While many investors most often think of tax-loss swaps as a year-end strategy, now may be a good time to review your portfolio for opportunities to harvest tax losses.
This can be particularly timely for investors with allocations to high-yield corporate bonds who may be disappointed by recent negative returns and who were also surprised by the higher-than-expected correlations with their equity positions. (Of course, some investors without exposure to high-yield corporate bonds are currently thinking about getting in, suggesting that now could indeed be a good time to think about harvesting losses.)
Investors who want to reduce the equity correlation of their fixed-income allocation and are comfortable maintaining their exposure to noninvestment-grade credit risk may want to consider swapping from high-yield corporate bonds into high-yield municipal bond ETFs.
Different Risks & Performance
While the credit risks in high-yield municipal bonds can be much different from traditional investment-grade public-purpose municipal financings, the recent performance of the high-yield muni sector has been much different from high-yield corporates, as shown by the indexes below.
|Select Market Indexes||Total Returns
As of 3/1/16
|S&P 500 (SPX)||N/A||-3.21%||-5.99%|
|S&P U.S. High Yield Corporate Bond Index (SPFICHYT)||4.40||-0.25%||-6.05%|
|S&P National AMT-Free Municipal Bond Index (SPMUNUST)||4.65||0.95%||3.56%|
|S&P Municipal Yield Index (SPMUHT)||6.33||1.19%||3.96%|
Source: S&P Dow Jones Indices
If you are going to consider a tax-loss swap, be sure to consult in advance with your tax advisor for guidance on how the IRS regulations will apply to your specific situation.
You can use ETF.com’s ETF Screener to identify potential replacements. (By leaving the “Category” drop-down on “All Categories” and selecting “High Yield” in the Focus menu, you will get a list of ETFs that will include corporate and municipal high yield.)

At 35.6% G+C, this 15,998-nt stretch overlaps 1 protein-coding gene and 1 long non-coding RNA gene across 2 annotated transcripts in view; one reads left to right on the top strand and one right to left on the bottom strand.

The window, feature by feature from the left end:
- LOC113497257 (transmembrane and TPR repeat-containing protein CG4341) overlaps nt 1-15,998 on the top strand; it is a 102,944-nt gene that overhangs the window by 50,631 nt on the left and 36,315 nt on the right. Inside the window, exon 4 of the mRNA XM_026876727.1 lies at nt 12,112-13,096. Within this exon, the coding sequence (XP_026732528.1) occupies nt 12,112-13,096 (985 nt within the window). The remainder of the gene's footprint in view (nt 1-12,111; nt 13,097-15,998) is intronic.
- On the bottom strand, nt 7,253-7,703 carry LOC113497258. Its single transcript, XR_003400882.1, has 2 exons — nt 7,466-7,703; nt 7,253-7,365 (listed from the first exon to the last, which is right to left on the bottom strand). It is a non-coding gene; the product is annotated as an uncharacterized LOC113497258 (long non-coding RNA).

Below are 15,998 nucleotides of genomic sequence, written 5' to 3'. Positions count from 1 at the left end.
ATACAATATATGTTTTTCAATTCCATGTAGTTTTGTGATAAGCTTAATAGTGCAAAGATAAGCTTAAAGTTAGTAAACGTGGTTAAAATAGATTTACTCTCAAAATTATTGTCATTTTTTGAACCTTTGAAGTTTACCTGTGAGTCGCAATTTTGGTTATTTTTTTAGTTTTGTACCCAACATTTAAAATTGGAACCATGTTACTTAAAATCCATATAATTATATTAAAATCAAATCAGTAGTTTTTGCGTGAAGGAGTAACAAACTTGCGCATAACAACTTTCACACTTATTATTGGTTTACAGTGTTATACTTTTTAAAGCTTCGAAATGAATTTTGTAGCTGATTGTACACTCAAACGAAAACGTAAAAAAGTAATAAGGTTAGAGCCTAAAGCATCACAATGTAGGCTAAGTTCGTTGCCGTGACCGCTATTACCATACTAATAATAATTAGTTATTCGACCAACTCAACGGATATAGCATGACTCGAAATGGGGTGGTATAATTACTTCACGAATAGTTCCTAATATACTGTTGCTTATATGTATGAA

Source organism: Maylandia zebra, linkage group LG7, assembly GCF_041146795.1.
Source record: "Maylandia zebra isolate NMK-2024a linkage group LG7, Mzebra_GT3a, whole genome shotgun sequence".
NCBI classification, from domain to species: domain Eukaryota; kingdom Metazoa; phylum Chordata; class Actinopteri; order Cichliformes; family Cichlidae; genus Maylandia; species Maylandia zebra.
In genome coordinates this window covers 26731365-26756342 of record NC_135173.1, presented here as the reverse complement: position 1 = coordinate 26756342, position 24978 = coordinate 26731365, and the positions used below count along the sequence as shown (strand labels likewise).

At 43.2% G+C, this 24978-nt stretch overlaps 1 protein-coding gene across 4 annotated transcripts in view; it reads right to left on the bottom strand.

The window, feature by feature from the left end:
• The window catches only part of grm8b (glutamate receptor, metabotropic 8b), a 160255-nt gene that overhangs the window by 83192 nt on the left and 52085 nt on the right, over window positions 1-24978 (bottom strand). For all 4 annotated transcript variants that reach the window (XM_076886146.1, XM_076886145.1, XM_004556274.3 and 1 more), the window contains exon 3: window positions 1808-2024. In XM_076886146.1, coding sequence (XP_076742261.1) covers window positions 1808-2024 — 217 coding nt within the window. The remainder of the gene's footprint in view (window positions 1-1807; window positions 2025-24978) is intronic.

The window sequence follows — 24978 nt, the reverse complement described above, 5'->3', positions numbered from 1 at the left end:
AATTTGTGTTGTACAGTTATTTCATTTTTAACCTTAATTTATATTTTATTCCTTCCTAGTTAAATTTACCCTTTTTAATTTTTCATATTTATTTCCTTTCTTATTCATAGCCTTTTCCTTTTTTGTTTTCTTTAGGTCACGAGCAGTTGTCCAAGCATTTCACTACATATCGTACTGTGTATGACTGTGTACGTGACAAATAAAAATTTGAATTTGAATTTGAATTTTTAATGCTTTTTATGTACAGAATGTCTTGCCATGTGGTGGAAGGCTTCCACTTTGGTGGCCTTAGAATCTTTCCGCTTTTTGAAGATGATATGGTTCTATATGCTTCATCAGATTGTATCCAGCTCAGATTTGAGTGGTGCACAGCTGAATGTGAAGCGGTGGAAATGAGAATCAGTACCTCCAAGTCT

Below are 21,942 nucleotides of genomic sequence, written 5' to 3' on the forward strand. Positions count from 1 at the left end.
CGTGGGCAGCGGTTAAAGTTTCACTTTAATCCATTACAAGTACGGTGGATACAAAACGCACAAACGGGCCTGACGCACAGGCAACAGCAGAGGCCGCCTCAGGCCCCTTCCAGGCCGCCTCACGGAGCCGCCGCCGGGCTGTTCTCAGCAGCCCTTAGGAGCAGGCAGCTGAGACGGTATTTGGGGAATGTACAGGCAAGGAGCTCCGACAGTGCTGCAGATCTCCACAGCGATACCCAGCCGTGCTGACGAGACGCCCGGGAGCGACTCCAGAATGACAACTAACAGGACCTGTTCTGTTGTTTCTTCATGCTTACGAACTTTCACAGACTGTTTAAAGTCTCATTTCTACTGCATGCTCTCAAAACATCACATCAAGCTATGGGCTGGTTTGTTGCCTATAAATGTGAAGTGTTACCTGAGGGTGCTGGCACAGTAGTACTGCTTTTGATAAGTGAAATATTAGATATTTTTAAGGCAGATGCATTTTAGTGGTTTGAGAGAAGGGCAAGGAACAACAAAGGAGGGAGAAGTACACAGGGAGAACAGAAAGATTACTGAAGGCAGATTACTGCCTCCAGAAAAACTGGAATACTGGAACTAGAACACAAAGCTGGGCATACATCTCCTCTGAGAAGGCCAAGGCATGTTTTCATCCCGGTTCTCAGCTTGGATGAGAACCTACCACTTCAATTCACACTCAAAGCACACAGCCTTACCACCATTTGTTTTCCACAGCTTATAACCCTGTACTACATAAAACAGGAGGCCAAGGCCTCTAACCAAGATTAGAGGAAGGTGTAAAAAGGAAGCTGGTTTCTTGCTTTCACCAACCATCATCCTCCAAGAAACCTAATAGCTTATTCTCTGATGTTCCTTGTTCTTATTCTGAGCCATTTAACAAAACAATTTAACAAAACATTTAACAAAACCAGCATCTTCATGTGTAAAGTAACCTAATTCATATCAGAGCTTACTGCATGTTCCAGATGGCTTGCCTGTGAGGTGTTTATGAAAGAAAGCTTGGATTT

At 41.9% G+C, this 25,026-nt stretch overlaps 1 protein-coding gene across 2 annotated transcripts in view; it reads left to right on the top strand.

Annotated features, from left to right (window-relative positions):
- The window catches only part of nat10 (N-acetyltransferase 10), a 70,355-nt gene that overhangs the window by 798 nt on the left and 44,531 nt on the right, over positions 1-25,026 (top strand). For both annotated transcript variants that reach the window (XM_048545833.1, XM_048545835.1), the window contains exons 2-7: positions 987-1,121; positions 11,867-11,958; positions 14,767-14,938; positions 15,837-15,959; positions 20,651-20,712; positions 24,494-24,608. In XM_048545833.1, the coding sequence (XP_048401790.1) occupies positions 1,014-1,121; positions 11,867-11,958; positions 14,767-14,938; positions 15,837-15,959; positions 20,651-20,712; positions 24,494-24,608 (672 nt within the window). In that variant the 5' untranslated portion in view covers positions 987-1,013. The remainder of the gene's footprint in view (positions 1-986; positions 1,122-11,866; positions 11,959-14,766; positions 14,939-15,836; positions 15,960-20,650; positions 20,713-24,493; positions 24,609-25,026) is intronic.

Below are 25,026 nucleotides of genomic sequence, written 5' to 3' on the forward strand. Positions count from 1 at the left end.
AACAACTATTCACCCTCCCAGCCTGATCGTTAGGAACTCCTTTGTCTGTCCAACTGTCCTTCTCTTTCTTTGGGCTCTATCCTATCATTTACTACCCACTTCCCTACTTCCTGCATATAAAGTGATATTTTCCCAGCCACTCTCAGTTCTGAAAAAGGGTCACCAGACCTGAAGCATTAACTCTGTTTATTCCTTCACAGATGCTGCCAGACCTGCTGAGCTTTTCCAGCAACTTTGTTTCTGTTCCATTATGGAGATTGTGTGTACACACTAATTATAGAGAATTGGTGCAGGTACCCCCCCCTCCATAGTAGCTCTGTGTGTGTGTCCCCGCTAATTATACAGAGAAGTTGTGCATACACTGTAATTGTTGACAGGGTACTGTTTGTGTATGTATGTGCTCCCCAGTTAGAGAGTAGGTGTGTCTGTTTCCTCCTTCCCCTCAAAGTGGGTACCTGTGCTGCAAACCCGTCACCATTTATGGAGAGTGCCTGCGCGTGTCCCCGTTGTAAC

There are currently three high-yield municipal bond ETFs, which are highlighted below. Also included on the list is the Market Vectors CEF Municipal Income (XMPT), which, instead of taking on noninvestment-grade credit risk, takes on the heightened interest-rate risk inherent in the underlying leveraged municipal bond closed-end funds.
Higher Risk Than Other Munis
Keep in mind, though, all of these funds have more risk than traditional municipal bond ETFs and should be expected to be more volatile. In most cases, exposure to high yield should only be for a portion of the overall fixed-income exposure.
When evaluating these as swap candidates versus existing holdings in corporate high-yield ETFs, be sure to compare the average credit quality of both funds, and also the interest-rate risk as measured by the duration. (Both of which are shown on the ETF Screener/Fundamentals tab.)
|Ticker||Fund||Duration||Weighted Credit Quality||1-Year Total Return
(Based on NAV)
Prior 12 months income to share price
|SHYD||Market Vectors Short High Yield Municipal Index||3.65||BB-||0.45%||2.94%||4.17%|
|HYMB||SPDR Nuveen S&P High Yield Municipal Bond||7.84||B+||2.78%||4.15%||5.05%|
|HYD||Market Vectors High Yield Municipal||8.3||B+||4.02%||4.35%||9.34%|
|XMPT||Market Vectors CEF Municipal Income||N/A||N/A||8.13%||4.68%||N/A|
ETF data as of March 1, 2016, based on FactSet data from ETF.com
Patrick Luby is the author of www.IncomeInvestorPerspectives.com and has decades of experience in helping advisors and investors understand the municipal bond market. At the time this article was written, the author did not have any positions in the securities mentioned. This is not a recommendation to buy, sell or hold any of the securities mentioned. Luby does not provide investment, tax, legal or accounting advice. Investors should consult with their own advisor and fully understand their own situation when considering changes to their strategy, tactics or individual investments.